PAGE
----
The pyrophilic primate hypothesis.

Bibliographic Collection: 
APE, CARTA-Inspired Publication
Publication Type: Journal Article
Authors: Parker, Christopher H; Keefe, Earl R; Herzog, Nicole M; O'Connell, James F; Hawkes, Kristen
Year of Publication: 2016
Journal: Evol Anthropol
Volume: 25
Issue: 2
Pagination: 54-63
Date Published: 2016 Mar 4
Publication Language: eng
ISSN: 1520-6505

Members of genus Homo are the only animals known to create and control fire. The adaptive significance of this unique behavior is broadly recognized, but the steps by which our ancestors evolved pyrotechnic abilities remain unknown. Many hypotheses attempting to answer this question attribute hominin fire to serendipitous, even accidental, discovery. Using recent paleoenvironmental reconstructions, we present an alternative scenario in which, 2 to 3 million years ago in tropical Africa, human fire dependence was the result of adapting to progressively fire-prone environments. The extreme and rapid fluctuations between closed canopy forests, woodland, and grasslands that occurred in tropical Africa during that time, in conjunction with reductions in atmospheric carbon dioxide levels, changed the fire regime of the region, increasing the occurrence of natural fires. We use models from optimal foraging theory to hypothesize benefits that this fire-altered landscape provided to ancestral hominins and link these benefits to steps that transformed our ancestors into a genus of active pyrophiles whose dependence on fire for survival contributed to its rapid expansion out of Africa.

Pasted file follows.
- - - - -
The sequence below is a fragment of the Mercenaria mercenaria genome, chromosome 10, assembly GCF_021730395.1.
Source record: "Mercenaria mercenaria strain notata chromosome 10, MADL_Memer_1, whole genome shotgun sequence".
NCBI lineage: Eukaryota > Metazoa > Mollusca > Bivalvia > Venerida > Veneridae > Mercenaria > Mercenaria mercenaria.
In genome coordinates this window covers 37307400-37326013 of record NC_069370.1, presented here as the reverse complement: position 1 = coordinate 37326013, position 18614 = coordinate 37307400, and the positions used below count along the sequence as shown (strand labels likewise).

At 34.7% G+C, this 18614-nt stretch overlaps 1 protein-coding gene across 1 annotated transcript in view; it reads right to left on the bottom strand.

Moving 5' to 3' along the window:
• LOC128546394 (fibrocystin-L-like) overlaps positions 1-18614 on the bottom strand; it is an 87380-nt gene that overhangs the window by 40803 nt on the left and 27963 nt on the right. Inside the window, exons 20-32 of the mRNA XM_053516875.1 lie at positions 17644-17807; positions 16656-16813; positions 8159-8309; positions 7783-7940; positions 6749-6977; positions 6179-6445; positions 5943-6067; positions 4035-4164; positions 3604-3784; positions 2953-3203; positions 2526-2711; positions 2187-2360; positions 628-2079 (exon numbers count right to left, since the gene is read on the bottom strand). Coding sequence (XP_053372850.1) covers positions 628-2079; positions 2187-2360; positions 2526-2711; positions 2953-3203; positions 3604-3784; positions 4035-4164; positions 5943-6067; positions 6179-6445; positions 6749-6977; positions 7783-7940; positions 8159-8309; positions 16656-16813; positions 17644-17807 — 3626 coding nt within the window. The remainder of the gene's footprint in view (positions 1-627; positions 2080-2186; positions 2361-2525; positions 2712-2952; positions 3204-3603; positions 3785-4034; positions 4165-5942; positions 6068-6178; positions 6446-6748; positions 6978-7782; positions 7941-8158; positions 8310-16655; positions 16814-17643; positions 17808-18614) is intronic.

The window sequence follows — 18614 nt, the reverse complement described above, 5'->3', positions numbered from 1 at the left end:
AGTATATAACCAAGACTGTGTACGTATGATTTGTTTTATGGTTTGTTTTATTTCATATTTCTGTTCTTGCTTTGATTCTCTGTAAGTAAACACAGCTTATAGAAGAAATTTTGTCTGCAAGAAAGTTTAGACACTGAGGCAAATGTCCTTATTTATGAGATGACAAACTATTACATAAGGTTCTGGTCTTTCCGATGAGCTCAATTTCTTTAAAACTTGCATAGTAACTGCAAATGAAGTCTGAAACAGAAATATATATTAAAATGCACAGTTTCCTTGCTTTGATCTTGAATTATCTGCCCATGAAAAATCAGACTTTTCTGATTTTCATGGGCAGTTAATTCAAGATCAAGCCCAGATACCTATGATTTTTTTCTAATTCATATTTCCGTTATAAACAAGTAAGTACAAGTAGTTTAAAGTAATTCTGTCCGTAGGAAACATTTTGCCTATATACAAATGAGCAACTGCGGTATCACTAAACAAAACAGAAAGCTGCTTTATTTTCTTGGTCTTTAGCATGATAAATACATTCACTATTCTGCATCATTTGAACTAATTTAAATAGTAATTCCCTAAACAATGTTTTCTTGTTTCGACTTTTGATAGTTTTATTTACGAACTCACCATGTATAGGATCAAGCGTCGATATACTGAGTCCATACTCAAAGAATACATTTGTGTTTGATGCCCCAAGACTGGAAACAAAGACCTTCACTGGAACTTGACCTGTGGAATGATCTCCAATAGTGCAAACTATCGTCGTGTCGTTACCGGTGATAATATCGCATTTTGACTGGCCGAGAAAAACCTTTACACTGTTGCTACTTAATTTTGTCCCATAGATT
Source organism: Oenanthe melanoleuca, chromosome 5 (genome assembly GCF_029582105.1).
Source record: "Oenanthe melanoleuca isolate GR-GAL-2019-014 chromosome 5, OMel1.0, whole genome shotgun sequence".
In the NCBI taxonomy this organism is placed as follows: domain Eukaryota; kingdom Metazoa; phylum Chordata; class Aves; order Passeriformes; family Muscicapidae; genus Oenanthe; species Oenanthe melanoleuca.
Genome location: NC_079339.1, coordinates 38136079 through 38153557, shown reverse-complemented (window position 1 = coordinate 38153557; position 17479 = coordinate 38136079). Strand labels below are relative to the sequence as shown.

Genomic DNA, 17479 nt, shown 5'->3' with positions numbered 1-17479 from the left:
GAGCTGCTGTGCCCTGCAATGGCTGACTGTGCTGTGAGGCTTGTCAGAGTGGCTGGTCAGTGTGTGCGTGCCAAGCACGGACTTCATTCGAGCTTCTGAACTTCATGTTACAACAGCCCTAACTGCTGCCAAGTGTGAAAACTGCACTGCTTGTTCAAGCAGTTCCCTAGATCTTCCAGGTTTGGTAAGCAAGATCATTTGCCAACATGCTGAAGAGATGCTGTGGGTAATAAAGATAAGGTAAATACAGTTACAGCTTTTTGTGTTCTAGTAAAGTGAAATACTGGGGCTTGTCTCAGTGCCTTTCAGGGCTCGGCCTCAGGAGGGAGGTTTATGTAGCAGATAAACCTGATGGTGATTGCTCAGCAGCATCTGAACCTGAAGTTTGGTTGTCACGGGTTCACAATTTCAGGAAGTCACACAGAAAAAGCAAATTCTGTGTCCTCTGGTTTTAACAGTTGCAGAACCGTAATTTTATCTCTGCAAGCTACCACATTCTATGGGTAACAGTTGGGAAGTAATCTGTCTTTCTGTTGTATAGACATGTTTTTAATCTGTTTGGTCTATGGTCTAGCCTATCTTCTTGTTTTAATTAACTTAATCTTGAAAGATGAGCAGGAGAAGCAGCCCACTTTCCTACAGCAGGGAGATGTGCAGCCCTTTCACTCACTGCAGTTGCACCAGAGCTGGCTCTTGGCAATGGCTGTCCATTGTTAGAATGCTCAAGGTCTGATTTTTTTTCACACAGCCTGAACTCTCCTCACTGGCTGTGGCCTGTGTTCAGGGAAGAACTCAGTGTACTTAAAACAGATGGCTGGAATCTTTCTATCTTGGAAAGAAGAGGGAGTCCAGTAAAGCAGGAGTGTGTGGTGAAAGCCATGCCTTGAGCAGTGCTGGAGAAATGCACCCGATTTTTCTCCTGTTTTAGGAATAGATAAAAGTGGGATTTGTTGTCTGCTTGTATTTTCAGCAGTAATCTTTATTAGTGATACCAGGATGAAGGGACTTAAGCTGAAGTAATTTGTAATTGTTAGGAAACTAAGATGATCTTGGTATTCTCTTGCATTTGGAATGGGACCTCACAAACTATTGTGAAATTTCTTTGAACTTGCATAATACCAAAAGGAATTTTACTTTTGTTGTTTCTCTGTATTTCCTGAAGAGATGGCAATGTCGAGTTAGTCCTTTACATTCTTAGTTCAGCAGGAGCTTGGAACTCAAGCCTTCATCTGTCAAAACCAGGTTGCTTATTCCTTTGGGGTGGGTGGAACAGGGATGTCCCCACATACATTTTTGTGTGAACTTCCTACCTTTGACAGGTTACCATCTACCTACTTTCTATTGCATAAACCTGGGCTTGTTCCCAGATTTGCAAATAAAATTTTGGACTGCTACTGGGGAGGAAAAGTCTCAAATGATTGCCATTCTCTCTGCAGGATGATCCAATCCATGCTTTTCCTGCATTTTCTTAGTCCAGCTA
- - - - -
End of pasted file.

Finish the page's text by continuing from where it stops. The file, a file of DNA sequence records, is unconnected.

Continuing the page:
DOI: 10.1002/evan.21475
Alternate Journal: Evol. Anthropol.
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